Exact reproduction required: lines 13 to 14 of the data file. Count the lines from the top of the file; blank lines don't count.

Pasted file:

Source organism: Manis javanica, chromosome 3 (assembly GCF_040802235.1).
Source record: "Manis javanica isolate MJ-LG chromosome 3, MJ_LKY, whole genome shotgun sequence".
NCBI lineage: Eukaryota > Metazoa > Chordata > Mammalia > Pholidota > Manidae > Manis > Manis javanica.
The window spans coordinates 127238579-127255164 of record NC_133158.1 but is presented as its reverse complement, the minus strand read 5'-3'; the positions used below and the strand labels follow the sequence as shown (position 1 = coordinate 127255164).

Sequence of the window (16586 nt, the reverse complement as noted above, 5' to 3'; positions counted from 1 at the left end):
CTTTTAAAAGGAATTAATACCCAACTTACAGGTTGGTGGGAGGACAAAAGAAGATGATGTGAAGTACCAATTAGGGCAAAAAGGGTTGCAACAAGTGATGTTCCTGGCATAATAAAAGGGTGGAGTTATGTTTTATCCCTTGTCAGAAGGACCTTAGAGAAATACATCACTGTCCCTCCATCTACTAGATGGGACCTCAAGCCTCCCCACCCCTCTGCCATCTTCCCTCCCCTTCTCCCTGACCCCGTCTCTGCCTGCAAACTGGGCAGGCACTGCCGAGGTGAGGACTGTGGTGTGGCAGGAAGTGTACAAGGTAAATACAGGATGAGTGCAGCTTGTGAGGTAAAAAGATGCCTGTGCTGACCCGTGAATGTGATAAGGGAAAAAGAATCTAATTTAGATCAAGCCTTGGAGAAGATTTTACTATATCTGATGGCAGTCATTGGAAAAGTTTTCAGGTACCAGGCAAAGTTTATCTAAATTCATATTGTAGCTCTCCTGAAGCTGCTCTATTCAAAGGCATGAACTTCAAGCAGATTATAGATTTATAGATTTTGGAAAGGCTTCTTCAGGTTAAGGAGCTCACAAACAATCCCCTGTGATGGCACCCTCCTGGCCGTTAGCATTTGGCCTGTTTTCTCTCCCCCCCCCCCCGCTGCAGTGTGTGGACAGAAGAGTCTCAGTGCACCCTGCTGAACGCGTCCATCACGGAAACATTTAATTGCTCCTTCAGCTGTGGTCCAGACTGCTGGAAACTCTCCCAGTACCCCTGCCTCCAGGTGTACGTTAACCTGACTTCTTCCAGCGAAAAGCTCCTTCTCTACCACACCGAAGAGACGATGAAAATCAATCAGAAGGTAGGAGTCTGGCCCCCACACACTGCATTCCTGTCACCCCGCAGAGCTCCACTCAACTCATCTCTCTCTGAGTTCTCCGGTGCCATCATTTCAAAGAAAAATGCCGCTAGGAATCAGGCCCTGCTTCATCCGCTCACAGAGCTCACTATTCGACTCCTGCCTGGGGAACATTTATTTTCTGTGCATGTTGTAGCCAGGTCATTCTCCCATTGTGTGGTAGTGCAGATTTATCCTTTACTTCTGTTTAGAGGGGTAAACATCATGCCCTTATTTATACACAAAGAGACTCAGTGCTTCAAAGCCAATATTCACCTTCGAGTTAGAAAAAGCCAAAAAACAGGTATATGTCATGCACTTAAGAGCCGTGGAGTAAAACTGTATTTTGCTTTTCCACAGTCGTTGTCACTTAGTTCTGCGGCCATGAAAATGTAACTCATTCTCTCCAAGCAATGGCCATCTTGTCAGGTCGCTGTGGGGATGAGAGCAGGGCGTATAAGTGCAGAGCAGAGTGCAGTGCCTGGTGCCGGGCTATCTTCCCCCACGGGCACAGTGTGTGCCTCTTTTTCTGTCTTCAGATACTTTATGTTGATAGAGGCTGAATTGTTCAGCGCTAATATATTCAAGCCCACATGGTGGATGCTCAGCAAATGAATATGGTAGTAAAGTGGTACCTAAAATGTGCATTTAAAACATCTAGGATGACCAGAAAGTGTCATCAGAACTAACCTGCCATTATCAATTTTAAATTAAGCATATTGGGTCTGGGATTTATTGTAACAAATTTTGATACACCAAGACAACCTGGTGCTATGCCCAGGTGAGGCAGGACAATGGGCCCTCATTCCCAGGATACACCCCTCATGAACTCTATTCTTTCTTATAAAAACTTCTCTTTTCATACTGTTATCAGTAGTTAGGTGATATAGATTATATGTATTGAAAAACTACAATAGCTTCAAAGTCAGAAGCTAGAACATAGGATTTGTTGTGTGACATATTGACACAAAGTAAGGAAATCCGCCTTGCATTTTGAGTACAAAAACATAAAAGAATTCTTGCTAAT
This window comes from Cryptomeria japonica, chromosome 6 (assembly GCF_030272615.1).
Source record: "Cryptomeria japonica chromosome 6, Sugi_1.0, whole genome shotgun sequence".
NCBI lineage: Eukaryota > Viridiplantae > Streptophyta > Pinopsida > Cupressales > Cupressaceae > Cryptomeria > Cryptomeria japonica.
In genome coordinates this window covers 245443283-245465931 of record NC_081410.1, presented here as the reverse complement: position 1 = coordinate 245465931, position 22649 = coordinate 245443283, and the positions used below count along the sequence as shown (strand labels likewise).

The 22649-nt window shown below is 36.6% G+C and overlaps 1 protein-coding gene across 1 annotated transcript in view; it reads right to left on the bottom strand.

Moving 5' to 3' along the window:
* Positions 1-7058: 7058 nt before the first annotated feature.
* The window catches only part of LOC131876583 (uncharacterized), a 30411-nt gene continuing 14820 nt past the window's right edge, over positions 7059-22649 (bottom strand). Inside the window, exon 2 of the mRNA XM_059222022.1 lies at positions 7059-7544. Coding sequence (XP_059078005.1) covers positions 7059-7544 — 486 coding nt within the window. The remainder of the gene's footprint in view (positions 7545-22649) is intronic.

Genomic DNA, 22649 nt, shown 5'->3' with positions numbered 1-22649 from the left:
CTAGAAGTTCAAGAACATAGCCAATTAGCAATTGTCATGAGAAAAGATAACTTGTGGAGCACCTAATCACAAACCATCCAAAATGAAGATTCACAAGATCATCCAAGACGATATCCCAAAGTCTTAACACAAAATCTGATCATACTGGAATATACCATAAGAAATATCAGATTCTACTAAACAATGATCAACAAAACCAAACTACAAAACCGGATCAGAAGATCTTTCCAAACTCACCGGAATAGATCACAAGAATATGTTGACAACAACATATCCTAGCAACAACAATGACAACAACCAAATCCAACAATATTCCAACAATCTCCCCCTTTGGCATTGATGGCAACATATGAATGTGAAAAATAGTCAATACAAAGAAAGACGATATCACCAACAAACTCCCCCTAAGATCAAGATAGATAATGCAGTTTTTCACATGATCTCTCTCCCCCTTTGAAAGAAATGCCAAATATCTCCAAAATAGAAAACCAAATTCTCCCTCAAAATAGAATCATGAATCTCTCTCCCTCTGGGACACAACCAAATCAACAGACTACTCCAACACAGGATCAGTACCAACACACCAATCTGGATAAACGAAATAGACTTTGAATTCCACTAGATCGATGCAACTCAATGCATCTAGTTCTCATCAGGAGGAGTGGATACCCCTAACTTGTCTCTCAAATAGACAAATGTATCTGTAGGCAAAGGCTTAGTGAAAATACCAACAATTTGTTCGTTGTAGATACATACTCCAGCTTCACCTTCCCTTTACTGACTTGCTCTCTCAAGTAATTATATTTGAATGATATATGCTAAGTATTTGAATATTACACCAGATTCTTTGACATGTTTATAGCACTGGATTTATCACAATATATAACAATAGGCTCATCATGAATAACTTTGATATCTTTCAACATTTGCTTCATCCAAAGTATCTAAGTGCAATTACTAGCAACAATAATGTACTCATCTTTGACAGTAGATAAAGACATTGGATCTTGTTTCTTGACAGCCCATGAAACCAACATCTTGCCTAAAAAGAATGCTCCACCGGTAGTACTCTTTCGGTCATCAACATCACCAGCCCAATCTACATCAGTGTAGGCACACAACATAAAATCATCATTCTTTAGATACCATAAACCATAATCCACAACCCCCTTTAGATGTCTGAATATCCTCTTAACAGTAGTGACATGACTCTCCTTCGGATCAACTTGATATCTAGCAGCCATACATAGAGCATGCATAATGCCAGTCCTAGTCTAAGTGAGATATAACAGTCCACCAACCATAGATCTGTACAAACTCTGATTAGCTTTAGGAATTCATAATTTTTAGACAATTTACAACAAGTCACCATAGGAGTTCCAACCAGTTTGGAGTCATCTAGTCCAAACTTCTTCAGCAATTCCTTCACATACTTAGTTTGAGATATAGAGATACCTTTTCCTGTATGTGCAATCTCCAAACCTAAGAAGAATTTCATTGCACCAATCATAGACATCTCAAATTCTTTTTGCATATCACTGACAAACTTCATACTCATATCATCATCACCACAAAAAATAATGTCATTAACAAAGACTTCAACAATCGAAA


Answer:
* Positions 1-7058: 7058 nt before the first annotated feature.
* The window catches only part of LOC131876583 (uncharacterized), a 30411-nt gene continuing 14820 nt past the window's right edge, over positions 7059-22649 (bottom strand). Inside the window, exon 2 of the mRNA XM_059222022.1 lies at positions 7059-7544. Coding sequence (XP_059078005.1) covers positions 7059-7544 — 486 coding nt within the window. The remainder of the gene's footprint in view (positions 7545-22649) is intronic.